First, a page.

Theatrical metal kings Avatar take a turn for the darker on new album Hunter Gatherer

Avatar park the theatrics and for a circus of horrors on eighth album Hunter Gatherer

(Image: © Century Media)

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Avatar: Hunter Gatherer (opens in new tab)

Avatar: Hunter Gatherer (opens in new tab)

Avatar (opens in new tab) have been in metal’s ‘increasingly difficult to classify’ pile since they released their boundary-pushing self-titled debut in 2009. Since then, the theatrical Swedes have impishly skirted the concept of genre as though hopping over hot coals, going bigger on ambition with every LP and proving their penchant for spectacle extends far beyond superficial gimmickry.

Their last record, 2018’s gleeful Avatar Country (opens in new tab), conjured its own fully realised world, accompanied by a crowdfunded mini-movie, but their eighth effort sees them moving in a different direction, swapping playful mischief for a darker realm where fear and anxiety permeates. Sure, some fans might miss the wackiness that painted their previous batshit-isms in carnival colours, but the band’s wicked sense of humour still bubbles away, albeit less overtly this time around. On A Secret Door, their ferocious collaboration with Corey Taylor (opens in new tab), rather than having the Slipknot (opens in new tab) frontman lend the track his fearsome pipes, Avatar have got him on whistling duties. The jokers.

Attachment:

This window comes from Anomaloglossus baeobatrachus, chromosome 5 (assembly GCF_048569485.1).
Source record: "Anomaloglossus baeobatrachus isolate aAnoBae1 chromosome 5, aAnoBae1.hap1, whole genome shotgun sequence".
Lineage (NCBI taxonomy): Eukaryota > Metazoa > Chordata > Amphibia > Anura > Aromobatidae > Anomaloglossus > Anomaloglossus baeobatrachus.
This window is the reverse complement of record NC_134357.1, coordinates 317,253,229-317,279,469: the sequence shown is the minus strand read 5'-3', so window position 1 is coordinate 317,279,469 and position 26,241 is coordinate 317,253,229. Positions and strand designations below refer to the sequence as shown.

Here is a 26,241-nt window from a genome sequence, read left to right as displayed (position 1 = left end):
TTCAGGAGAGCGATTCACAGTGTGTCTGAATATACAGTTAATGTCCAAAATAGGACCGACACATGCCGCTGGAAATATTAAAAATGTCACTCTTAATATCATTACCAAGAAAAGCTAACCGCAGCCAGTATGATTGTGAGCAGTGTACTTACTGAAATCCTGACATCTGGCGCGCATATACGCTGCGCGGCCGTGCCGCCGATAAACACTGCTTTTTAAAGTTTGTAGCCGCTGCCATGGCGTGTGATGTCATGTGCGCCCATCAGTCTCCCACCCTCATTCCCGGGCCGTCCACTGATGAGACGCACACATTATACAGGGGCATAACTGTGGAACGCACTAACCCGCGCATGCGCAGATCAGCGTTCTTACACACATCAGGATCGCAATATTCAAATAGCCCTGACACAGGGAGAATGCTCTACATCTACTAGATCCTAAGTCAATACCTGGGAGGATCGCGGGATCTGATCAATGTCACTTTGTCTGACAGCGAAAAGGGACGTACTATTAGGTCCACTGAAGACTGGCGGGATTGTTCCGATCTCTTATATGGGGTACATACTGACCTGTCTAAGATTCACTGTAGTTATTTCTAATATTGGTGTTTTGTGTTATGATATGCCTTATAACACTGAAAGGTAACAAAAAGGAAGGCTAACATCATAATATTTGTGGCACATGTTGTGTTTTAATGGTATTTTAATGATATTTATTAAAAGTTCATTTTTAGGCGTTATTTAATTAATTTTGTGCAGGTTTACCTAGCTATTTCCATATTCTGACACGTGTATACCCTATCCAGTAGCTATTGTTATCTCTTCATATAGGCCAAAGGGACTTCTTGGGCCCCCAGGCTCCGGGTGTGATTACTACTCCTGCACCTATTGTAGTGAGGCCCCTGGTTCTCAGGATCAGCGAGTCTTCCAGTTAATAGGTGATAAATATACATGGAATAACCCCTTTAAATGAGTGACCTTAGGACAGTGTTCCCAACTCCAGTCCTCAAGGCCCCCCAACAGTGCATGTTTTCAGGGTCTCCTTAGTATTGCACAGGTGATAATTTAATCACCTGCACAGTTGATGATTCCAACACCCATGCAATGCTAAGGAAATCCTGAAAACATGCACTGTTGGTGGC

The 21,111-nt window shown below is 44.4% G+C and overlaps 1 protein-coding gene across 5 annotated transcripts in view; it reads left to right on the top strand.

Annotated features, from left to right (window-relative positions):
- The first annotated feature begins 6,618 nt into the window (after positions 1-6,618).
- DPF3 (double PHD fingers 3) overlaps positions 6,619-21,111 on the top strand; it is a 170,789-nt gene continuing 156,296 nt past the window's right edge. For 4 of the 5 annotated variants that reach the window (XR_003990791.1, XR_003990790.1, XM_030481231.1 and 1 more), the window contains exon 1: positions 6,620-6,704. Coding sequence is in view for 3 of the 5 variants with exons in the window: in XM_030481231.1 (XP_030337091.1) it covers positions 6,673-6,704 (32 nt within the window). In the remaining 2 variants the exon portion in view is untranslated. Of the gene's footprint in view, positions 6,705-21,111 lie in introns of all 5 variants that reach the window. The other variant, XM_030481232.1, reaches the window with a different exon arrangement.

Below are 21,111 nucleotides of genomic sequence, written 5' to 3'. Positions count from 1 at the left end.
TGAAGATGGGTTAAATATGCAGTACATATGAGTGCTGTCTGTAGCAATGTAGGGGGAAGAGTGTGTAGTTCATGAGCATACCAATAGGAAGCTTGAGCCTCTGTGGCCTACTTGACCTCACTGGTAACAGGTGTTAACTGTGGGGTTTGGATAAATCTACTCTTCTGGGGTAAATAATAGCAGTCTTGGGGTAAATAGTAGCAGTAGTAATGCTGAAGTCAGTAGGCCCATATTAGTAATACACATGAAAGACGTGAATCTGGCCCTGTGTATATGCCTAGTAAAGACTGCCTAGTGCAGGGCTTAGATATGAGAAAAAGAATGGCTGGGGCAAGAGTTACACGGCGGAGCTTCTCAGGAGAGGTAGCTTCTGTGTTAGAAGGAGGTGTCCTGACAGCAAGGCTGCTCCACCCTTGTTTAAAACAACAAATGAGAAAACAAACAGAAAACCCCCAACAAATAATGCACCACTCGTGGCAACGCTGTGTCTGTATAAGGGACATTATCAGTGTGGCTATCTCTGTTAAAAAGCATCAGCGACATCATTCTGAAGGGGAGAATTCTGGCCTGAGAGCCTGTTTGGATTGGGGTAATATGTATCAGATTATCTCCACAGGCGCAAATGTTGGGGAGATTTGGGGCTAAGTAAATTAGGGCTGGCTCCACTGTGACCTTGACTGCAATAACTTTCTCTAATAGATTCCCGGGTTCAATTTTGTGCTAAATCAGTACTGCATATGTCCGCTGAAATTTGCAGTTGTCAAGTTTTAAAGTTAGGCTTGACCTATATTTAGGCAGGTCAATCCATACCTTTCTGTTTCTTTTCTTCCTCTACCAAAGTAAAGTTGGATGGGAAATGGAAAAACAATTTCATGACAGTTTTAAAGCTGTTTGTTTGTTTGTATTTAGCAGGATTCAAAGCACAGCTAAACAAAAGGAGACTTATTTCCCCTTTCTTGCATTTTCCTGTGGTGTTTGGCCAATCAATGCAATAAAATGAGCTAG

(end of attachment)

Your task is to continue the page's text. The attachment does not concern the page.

Hunter Gatherer (opens in new tab) is a return to the heaviness of their melodic death metal (opens in new tab) roots, but this time with the finesse and ingenuity of their later material. Wormhole is doomy, Sabbath (opens in new tab)-like sludge, whereas Colossus is a lumbering ’Knot-esque chug that sees the band find a new groove, amid filthy electronics and a ghastly Circus Of Horrors chorus. Silence In The Age Of Apes and Child continue the vibe, the former combining fiendish riffery with the band’s System Of A Down (opens in new tab)-style idiosyncrasies and death metal influences. The latter is a fucked-up nursery rhyme, which allows virtuoso vocalist Johannes Eckerström, who seems to have about 10 different singing styles, to leapfrog between abrasive roars, massive cleans and sing-song narration. In the hands of lesser bands, that scattershot approach to tone and style could come off looking faceless, but not so with Avatar. Amidst the chaos, they always sound completely like themselves.

Danniii Leivers writes for Classic Rock, Metal Hammer, Prog, The Guardian, NME, Alternative Press, Rock Sound, The Line Of Best Fit and more. She loves the 90s, and is happy where the sea is bluest.